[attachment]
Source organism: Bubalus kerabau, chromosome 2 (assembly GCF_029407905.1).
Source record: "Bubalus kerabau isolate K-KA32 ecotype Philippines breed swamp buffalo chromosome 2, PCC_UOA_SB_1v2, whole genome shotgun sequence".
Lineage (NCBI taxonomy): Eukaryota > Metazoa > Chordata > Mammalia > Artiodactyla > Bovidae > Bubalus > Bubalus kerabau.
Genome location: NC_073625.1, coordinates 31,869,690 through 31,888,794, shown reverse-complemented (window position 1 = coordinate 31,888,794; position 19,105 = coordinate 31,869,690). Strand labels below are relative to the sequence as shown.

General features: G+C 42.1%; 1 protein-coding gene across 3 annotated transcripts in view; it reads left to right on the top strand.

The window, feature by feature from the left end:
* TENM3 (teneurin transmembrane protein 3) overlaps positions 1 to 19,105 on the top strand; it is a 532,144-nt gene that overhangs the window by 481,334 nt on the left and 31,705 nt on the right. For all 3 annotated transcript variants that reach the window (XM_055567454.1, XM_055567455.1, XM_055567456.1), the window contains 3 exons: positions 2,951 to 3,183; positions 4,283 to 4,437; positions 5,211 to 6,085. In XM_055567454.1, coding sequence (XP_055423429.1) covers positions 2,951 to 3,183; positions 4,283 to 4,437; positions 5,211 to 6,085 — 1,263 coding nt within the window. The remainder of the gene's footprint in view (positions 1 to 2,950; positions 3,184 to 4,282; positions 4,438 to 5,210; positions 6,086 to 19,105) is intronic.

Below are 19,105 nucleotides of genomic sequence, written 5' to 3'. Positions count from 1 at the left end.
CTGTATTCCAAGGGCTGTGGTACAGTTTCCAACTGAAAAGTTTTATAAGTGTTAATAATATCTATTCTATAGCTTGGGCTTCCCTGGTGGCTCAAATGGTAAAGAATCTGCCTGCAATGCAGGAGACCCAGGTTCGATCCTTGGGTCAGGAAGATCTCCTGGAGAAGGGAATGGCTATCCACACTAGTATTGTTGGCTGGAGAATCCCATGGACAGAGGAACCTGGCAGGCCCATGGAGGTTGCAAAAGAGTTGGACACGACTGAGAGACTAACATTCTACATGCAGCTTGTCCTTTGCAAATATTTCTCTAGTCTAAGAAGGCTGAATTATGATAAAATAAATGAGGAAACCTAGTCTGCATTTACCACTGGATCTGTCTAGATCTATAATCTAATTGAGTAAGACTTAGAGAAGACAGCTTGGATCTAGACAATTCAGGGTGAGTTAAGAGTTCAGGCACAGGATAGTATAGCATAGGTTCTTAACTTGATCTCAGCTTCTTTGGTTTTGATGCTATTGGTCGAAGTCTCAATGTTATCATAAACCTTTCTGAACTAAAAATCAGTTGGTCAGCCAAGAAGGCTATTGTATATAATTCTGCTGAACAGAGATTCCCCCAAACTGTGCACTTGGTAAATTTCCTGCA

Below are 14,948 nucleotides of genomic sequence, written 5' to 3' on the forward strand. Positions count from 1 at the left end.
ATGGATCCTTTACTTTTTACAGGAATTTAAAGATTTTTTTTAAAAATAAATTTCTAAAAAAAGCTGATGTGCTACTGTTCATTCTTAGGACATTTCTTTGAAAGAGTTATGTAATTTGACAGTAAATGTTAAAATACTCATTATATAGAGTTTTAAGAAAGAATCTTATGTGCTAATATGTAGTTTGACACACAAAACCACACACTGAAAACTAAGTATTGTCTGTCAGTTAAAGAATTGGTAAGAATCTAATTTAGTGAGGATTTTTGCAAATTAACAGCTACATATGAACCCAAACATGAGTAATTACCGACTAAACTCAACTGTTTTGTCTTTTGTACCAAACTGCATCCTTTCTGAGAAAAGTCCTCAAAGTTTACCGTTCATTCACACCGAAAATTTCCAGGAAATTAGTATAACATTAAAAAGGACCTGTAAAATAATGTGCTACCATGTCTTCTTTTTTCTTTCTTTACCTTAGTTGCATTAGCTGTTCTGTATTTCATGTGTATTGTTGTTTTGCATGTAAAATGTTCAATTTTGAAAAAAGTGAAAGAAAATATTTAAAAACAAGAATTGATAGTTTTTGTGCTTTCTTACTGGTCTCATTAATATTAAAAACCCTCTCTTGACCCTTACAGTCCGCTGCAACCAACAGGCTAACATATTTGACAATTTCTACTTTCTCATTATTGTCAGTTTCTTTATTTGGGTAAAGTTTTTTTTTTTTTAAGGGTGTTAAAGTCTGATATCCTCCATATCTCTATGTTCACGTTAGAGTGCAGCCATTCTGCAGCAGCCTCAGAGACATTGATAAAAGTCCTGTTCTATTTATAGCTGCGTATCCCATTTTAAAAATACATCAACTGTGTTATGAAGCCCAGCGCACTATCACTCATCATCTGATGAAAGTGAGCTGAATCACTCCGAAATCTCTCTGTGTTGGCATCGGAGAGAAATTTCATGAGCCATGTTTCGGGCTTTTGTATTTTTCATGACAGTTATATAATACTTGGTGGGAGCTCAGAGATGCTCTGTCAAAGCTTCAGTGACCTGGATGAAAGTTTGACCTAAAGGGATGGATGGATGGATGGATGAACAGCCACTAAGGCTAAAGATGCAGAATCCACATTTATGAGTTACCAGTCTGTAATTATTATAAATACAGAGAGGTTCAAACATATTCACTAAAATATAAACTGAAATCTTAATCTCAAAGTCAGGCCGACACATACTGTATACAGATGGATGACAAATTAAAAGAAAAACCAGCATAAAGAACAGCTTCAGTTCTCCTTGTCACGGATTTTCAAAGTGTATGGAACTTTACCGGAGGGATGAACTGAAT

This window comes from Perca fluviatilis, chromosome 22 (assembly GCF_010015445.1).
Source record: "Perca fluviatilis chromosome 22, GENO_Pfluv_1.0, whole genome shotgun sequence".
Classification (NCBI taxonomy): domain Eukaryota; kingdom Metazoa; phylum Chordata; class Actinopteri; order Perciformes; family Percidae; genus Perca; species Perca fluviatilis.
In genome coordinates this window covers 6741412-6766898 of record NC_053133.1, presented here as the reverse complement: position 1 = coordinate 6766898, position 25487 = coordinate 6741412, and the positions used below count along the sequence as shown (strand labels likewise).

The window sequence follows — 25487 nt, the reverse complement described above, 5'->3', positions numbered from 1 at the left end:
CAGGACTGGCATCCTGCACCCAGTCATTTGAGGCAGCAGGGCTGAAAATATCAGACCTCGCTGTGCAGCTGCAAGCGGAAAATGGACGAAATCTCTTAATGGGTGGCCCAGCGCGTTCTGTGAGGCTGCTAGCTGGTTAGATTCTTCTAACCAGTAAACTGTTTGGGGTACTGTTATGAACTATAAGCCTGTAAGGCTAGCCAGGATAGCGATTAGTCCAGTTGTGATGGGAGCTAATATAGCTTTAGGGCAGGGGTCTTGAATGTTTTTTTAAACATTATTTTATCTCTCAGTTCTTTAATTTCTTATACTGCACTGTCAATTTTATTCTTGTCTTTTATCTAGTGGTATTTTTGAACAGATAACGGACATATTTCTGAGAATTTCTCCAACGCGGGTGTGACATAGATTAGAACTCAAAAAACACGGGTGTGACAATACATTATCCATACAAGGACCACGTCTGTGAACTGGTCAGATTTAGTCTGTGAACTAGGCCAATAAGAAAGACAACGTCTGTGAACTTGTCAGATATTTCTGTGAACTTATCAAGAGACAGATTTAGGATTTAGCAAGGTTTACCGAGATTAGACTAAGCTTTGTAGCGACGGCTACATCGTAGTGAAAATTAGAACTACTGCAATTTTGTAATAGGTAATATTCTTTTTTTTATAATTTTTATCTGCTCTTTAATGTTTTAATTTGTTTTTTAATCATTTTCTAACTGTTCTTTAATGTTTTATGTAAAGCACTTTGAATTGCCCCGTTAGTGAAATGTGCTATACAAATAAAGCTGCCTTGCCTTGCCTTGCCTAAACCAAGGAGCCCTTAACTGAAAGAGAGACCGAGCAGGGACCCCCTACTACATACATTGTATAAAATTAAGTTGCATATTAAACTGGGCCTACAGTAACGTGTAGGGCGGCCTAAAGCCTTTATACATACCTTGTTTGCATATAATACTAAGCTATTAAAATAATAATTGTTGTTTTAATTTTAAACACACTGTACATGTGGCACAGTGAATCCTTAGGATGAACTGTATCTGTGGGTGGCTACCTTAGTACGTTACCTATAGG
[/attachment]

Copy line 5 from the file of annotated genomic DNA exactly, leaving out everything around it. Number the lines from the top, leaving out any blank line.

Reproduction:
General features: G+C 42.1%; 1 protein-coding gene across 3 annotated transcripts in view; it reads left to right on the top strand.